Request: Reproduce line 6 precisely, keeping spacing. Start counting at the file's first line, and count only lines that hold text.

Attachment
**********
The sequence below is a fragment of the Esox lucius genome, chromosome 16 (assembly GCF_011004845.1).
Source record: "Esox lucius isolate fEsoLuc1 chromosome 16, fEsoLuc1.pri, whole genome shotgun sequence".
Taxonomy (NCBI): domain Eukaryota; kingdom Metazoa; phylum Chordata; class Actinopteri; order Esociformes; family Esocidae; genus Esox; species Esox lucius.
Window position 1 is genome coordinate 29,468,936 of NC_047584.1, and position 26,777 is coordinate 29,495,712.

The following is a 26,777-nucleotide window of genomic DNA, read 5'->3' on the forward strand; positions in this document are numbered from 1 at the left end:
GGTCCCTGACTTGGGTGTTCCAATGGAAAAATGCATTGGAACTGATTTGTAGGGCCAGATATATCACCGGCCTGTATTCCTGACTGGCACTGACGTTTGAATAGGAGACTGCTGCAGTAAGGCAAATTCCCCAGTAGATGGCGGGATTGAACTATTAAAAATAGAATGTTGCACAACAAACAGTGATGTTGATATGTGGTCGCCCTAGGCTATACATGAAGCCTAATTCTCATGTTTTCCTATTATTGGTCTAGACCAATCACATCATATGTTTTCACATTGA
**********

GGTCCCTGACTTGGGTGTTCCAATGGAAAAATGCATTGGAACTGATTTGTAGGGCCAGATATATCACCGGCCTGTATTCCTGACTGGCACTGACGTTTGAATAGGAGACTGCTGCAGTAAGGCAAATTCCCCAGTAGATGGCGGGATTGAACTATTAAAAATAGAATGTTGCACAACAAACAGTGATGTTGATATGTGGTCGCCCTAGGCTATACATGAAGCCTAATTCTCATGTTTTCCTATTATTGGTCTAGACCAATCACATCATATGTTTTCACATTGA